SHARP: Michigan State-Notre Dame biggest game in rivalry since 1966 tie

Fifty years later, the game remains one of the iconic moments in college football’s long historical narrative.

It was called “The Game of the Century” back when such distinctions didn’t possess a social media shelf life of a few hours. Michigan State versus Notre Dame. The Irish were ranked No. 1. The Spartans No. 2. A 10-10 tie. The result of a highly anticipated regular-season finale ensured two national champions.

College football was strictly a regional sport then. ABC couldn’t televise the game live nationally because both the Irish and the Spartans had used up their allotted television appearances by the time they played the game in November. ABC agreed to show the game nationally on tape delay only after complaints from fans from the South and West.

Mark Dantonio was 10 years old.

“I think I did,” the Michigan State coach said when asked Tuesday if he remembered watching the game on television. “At least as far as I know. I think I did.”

Current players can’t even remember a time when a college football games ended in a tie. Michigan State defensive back Demetrious Cox recalled the last time he played for a tie in any competitive endeavor.

“Tic-tac-toe,” he said.

Fifty years later, the 1966 Michigan State-Notre Dame game represents the true birth of a football program. Despite MSU’s national excellence in the 1950s and its winning the 1965 national crown, the 1966 game with Notre Dame is still looked upon as the breakthrough moment for Michigan State football because Notre Dame targeted the Spartans.

If Notre Dame points to you, then you must be a big deal.

Fifty years later, Saturday’s renewal in South Bend is the closest in long-range magnitude between these two teams since the 1966 encounter. Michigan State’s the team pursued. Same as 50 years ago, Notre Dame needs a win over Michigan State for its national championship prospects more than the Spartans need a win over the Irish. This is only the fourth time in the 32 meetings since the ’66 game that both teams are ranked in the top 20 nationally. It’s also only the third time since the ’66 game that Michigan State is ranked higher when both are ranked in the top 20.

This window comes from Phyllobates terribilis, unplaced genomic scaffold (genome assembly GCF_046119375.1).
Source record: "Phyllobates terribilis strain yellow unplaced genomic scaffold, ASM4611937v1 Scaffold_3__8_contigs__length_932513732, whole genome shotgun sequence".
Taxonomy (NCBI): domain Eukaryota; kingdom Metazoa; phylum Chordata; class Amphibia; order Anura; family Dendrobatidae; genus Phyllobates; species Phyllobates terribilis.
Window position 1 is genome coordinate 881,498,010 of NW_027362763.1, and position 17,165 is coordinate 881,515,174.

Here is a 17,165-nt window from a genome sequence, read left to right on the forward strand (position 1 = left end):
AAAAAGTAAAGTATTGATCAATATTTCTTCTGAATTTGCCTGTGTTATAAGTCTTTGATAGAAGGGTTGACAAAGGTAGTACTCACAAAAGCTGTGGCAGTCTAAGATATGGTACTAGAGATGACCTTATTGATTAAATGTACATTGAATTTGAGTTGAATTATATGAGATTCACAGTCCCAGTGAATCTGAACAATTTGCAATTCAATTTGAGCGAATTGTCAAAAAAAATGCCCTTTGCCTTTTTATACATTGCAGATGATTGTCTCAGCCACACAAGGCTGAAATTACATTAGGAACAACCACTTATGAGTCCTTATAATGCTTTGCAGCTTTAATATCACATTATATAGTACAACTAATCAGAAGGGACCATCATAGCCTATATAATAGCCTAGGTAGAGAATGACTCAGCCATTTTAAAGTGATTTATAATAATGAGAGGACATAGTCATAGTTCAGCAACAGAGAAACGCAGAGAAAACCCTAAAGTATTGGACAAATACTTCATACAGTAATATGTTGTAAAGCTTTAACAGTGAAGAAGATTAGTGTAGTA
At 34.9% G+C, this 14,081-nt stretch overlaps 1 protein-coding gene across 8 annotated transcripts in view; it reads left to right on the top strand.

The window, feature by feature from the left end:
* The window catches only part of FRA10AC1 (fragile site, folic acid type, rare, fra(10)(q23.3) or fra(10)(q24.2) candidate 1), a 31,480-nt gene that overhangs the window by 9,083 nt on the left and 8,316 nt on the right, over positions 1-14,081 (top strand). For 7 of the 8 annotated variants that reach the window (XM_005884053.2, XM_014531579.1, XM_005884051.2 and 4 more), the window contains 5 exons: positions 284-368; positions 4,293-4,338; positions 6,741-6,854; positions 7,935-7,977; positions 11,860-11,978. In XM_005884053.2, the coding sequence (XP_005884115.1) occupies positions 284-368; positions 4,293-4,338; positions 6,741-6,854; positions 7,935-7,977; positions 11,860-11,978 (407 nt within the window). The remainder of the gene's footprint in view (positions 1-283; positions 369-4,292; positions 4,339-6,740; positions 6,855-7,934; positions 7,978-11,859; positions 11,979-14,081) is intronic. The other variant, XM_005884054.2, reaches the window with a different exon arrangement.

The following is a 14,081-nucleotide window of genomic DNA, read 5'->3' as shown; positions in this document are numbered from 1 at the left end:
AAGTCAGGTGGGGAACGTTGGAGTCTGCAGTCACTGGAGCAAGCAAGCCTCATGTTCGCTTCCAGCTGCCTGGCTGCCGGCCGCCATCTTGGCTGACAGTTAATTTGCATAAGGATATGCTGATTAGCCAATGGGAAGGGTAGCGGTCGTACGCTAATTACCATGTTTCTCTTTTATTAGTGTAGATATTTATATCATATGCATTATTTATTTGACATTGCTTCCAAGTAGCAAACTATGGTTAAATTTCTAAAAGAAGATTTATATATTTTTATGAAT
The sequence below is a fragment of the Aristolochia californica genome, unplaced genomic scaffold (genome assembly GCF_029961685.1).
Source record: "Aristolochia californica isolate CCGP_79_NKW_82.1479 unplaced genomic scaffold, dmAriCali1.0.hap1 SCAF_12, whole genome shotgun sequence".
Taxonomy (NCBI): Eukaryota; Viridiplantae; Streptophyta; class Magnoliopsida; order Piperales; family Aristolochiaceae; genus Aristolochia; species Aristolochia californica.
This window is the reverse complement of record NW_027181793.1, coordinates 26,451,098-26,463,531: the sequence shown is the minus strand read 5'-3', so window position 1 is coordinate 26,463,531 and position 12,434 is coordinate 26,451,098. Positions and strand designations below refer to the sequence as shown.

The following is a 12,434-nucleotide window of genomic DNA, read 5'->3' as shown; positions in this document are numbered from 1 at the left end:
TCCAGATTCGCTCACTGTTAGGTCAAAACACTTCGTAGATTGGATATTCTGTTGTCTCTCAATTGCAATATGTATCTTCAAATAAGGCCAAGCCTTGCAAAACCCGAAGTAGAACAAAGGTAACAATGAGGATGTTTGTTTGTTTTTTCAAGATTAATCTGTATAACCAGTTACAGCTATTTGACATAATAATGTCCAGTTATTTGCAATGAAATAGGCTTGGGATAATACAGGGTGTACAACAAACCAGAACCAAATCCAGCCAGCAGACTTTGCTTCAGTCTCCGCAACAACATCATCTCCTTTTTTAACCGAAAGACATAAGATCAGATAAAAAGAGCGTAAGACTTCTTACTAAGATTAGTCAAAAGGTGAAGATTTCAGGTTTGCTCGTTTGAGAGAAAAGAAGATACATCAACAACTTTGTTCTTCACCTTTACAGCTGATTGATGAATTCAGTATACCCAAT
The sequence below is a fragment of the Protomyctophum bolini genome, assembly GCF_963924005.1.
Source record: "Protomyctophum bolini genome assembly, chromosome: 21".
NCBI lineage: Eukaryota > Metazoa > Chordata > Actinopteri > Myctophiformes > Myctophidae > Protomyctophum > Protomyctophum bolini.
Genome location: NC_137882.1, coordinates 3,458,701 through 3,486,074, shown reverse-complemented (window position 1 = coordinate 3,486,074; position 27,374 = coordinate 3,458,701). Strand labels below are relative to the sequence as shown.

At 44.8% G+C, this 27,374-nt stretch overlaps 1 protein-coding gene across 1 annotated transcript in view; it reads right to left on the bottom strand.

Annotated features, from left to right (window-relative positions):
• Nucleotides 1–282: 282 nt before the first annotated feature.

“Once you’ve been some place,” Dantonio said, “and once a program has been to a certain place, I guess, in history, then it can always return to that place. That’s what I feel. It can always cycle back.”

This is a must-win for Notre Dame. The Irish’s season-opening overtime loss at Texas placed them in a position where they must run the table, finishing 11-1 for any reasonable shot at the College Football Playoff. Michigan State still has a margin for error, considering this will be only its second game of the season following an early bye in Week 2. But the Spartans are not seeking a crutch, a readily available excuse should a desperate and determined Notre Dame annihilate them Saturday.

The odds don’t favor Michigan State this weekend. And Dantonio is comfortable with that.

This isn’t about a lack of respect for the Spartans. Please, enough with shoulder chips, mispronounced names or other potentially motivational slights. If anything, the sentiment that the Spartans will likely have a difficult time against Notre Dame is a reflection of the program’s strengthening national reputation. Nobody takes them for granted any longer.

Opponents now point toward success against them as a testament to their own growth.

“The following of Notre Dame is obviously huge,” said MSU quarterback Tyler O’Connor. “In a sense, we have always kind of had a chip on our shoulder no matter what. But obviously, Notre Dame gets so much national coverage and everything like that. We’re going in there with a bigger chip on our shoulder and a bigger opportunity to show what we can do.”

It’s impossible for today’s players to fully appreciate what this series meant nationally 50 years ago, when college football played on a much smaller scale. They remain trapped in a time warp in which Michigan State found resolve through the doubts of others. But it’s actually Notre Dame grappling with outside perceptions that it can’t keep up with a changing landscape in the modern realm of reduced scholarships and multiple television appearances.

It’s the closest available parallel to 50 years ago. Except that — this time — no tie is permitted.

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Posted by Tribune News Services

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